Australian company Oceania Cruises just saw its strongest booking day in the company’s history, signaling high demand despite the current global cruising pause.
On March 3, Oceania opened bookings for 2022 to 2023 “Tropics and Exotics Collection” winter sailings. Shortly after, the cruise line received a flood of interest, resulting in an “all-time record” bookings day since the cruise line first started 18 years ago.
This wildly popular 127-itinerary sailing collection spans several continents – including Africa, Antarctica, and South Pacific – between seven to 77 days. The highest selling trip was a 35-day cruise around Australia during Christmas and New Year’s. But in general, cruises to Asia, Africa, South America, the Caribbean, and combined Australia and New Zealand saw especially strong bookings, according to the cruise line.
“The tremendous wave of bookings we saw on the day we opened our new 2022 and 2023 itineraries for sale underscores the extraordinary demand for long and exotic cruise vacations,” Bob Binder, Oceania Cruises’ president and CEO, said in a press release. “Upscale travelers are eager to explore the world once more and are booking farther in advance to ensure their travel dreams are fulfilled.”
This isn’t the first time Oceania has seen massive success with its cruises this year. On January 27, the cruise line opened bookings for its 2023 180-day global sailing starting at $41,600. The trip then sold out within a day.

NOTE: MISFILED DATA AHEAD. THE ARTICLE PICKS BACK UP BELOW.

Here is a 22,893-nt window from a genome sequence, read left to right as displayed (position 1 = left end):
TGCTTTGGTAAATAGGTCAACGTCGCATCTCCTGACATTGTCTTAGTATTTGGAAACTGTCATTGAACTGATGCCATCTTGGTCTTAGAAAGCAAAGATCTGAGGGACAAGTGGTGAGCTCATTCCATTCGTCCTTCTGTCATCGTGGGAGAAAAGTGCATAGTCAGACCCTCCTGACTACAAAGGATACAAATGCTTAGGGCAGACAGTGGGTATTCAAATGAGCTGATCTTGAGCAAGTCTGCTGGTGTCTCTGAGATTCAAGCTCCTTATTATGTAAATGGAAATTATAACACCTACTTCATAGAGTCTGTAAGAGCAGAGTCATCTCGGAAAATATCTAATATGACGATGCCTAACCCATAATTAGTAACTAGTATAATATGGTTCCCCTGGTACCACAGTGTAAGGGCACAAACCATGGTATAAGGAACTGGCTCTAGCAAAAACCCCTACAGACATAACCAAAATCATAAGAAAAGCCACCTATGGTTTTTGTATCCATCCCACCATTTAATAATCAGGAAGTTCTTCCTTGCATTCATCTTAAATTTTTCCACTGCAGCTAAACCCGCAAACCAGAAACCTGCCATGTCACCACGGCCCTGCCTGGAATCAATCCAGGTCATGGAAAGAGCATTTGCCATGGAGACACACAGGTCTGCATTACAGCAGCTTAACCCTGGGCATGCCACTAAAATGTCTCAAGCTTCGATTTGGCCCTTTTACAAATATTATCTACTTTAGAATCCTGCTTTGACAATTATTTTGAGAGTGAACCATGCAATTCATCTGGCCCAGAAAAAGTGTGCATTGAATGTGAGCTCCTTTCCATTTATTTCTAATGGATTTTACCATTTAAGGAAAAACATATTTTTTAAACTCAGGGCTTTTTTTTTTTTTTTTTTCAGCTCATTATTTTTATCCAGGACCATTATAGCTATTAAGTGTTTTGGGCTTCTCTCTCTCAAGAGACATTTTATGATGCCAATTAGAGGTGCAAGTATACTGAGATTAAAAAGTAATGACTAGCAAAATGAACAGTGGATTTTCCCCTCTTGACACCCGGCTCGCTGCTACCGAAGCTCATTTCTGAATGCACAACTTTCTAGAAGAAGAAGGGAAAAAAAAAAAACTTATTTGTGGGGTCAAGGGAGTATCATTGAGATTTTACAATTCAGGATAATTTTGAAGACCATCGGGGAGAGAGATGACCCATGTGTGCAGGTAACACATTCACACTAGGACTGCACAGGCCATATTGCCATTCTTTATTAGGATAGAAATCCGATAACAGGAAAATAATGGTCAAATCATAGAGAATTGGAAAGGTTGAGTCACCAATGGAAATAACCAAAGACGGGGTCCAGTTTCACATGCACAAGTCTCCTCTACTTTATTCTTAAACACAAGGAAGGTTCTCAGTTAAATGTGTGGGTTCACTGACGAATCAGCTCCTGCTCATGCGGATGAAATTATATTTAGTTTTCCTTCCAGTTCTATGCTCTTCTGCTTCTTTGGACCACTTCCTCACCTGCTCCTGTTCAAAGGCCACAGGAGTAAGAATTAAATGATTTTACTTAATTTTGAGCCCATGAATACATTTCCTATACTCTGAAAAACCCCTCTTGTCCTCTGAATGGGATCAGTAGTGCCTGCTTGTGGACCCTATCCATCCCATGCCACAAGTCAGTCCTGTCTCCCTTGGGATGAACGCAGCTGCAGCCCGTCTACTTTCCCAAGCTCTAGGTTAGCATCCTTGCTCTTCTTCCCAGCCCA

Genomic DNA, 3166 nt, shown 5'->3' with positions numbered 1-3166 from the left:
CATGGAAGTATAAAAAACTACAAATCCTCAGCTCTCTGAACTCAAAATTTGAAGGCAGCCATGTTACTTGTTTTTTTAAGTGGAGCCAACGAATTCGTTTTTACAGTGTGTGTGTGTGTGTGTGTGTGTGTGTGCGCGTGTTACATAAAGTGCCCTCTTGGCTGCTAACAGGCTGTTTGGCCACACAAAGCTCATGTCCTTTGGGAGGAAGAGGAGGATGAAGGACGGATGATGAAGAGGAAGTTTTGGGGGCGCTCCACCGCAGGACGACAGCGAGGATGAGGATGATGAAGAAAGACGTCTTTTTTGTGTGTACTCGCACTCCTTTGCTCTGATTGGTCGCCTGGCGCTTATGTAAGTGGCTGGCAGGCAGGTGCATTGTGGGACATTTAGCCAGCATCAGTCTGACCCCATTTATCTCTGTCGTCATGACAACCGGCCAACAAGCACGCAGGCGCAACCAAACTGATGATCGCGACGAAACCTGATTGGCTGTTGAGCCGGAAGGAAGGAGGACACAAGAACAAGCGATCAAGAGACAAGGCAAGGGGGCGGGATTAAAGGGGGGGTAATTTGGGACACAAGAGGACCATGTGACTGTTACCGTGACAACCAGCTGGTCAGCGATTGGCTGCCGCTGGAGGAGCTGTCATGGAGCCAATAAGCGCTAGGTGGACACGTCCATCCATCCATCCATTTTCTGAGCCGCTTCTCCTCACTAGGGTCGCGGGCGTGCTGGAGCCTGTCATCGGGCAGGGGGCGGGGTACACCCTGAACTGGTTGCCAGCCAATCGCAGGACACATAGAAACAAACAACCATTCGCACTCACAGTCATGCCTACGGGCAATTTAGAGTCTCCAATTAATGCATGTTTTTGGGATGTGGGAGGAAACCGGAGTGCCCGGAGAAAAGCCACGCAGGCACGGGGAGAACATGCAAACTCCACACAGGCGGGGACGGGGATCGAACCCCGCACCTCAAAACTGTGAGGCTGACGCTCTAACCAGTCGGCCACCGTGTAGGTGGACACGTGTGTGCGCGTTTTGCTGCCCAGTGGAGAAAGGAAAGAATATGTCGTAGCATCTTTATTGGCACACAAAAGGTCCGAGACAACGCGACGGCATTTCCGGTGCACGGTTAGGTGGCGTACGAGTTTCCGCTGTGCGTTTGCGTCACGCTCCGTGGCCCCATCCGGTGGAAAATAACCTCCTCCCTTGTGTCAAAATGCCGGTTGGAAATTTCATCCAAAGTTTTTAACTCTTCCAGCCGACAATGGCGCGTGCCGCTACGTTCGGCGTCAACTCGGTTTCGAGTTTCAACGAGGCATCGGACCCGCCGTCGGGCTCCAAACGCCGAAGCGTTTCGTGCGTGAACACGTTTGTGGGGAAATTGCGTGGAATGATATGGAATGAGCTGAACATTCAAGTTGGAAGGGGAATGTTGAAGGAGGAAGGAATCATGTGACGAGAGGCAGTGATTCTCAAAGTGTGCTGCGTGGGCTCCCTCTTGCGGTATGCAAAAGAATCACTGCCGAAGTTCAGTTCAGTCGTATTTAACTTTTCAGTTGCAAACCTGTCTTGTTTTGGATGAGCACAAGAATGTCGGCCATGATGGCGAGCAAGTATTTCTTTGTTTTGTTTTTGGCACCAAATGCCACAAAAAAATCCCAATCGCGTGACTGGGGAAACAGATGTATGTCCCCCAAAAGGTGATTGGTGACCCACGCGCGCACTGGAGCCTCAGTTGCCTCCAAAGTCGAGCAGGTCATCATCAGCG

Looking ahead, in September, the cruise line plans to open bookings for its 2023 cruises in Europe and North America in order to “satisfy demand from consumers and travel advisors who are booking farther in advance.”
Pent-up demand for travel has been felt across adjacent industries like cruising and hotels. Now, figures like Brian Chesky, Airbnb’s CEO, are predicting an upcoming “travel rebound” as vaccine rollout continues and countries begin accepting new visitors. As a result, this high demand for future cruises could signal a strong return for cruise lines after over a year of empty ships and no-sail orders.
Source: Business Insider